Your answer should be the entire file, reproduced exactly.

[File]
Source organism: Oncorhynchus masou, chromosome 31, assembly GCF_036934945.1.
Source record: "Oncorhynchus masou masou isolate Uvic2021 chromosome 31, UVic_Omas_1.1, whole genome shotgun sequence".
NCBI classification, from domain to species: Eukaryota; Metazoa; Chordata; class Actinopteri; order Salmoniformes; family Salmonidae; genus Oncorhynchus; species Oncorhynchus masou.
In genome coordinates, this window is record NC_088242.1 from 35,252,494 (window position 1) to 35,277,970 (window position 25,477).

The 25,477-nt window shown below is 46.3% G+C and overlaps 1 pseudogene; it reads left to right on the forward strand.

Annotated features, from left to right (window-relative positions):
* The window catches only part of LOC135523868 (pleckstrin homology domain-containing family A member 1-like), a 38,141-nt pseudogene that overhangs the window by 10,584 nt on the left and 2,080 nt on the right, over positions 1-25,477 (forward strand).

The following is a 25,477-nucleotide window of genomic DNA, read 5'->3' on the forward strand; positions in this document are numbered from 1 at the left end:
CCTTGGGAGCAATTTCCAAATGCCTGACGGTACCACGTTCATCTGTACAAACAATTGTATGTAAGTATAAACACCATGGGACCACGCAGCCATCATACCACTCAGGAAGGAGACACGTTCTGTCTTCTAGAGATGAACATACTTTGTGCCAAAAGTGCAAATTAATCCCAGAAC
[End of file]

Source organism: Oncorhynchus masou, chromosome 31, assembly GCF_036934945.1.
Source record: "Oncorhynchus masou masou isolate Uvic2021 chromosome 31, UVic_Omas_1.1, whole genome shotgun sequence".
NCBI classification, from domain to species: Eukaryota; Metazoa; Chordata; class Actinopteri; order Salmoniformes; family Salmonidae; genus Oncorhynchus; species Oncorhynchus masou.
In genome coordinates, this window is record NC_088242.1 from 35,252,494 (window position 1) to 35,277,970 (window position 25,477).

The 25,477-nt window shown below is 46.3% G+C and overlaps 1 pseudogene; it reads left to right on the forward strand.

Annotated features, from left to right (window-relative positions):
* The window catches only part of LOC135523868 (pleckstrin homology domain-containing family A member 1-like), a 38,141-nt pseudogene that overhangs the window by 10,584 nt on the left and 2,080 nt on the right, over positions 1-25,477 (forward strand).

The following is a 25,477-nucleotide window of genomic DNA, read 5'->3' on the forward strand; positions in this document are numbered from 1 at the left end:
CCTTGGGAGCAATTTCCAAATGCCTGACGGTACCACGTTCATCTGTACAAACAATTGTATGTAAGTATAAACACCATGGGACCACGCAGCCATCATACCACTCAGGAAGGAGACACGTTCTGTCTTCTAGAGATGAACATACTTTGTGCCAAAAGTGCAAATTAATCCCAGAAC